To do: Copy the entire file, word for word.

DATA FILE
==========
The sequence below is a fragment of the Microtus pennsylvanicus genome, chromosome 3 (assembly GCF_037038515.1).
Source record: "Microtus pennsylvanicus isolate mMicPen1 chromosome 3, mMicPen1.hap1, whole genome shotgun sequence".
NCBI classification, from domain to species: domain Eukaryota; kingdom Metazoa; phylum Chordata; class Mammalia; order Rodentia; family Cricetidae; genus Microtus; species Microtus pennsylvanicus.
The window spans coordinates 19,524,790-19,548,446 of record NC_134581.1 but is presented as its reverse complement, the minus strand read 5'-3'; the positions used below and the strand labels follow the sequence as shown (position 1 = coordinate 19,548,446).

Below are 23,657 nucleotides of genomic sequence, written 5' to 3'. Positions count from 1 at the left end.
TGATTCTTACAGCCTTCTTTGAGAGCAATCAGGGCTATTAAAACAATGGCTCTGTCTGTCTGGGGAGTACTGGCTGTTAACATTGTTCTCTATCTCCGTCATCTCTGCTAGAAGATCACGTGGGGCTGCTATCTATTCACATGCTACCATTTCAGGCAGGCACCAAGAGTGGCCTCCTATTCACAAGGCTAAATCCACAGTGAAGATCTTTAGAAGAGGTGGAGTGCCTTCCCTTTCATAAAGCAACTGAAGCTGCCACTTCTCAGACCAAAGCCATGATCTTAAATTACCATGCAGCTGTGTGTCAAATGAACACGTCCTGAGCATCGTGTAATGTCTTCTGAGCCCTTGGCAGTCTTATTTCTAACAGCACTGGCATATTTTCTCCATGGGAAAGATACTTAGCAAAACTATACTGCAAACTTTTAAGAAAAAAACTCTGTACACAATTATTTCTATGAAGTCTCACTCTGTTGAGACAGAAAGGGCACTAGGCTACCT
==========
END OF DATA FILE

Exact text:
The sequence below is a fragment of the Microtus pennsylvanicus genome, chromosome 3 (assembly GCF_037038515.1).
Source record: "Microtus pennsylvanicus isolate mMicPen1 chromosome 3, mMicPen1.hap1, whole genome shotgun sequence".
NCBI classification, from domain to species: domain Eukaryota; kingdom Metazoa; phylum Chordata; class Mammalia; order Rodentia; family Cricetidae; genus Microtus; species Microtus pennsylvanicus.
The window spans coordinates 19,524,790-19,548,446 of record NC_134581.1 but is presented as its reverse complement, the minus strand read 5'-3'; the positions used below and the strand labels follow the sequence as shown (position 1 = coordinate 19,548,446).

Below are 23,657 nucleotides of genomic sequence, written 5' to 3'. Positions count from 1 at the left end.
TGATTCTTACAGCCTTCTTTGAGAGCAATCAGGGCTATTAAAACAATGGCTCTGTCTGTCTGGGGAGTACTGGCTGTTAACATTGTTCTCTATCTCCGTCATCTCTGCTAGAAGATCACGTGGGGCTGCTATCTATTCACATGCTACCATTTCAGGCAGGCACCAAGAGTGGCCTCCTATTCACAAGGCTAAATCCACAGTGAAGATCTTTAGAAGAGGTGGAGTGCCTTCCCTTTCATAAAGCAACTGAAGCTGCCACTTCTCAGACCAAAGCCATGATCTTAAATTACCATGCAGCTGTGTGTCAAATGAACACGTCCTGAGCATCGTGTAATGTCTTCTGAGCCCTTGGCAGTCTTATTTCTAACAGCACTGGCATATTTTCTCCATGGGAAAGATACTTAGCAAAACTATACTGCAAACTTTTAAGAAAAAAACTCTGTACACAATTATTTCTATGAAGTCTCACTCTGTTGAGACAGAAAGGGCACTAGGCTACCT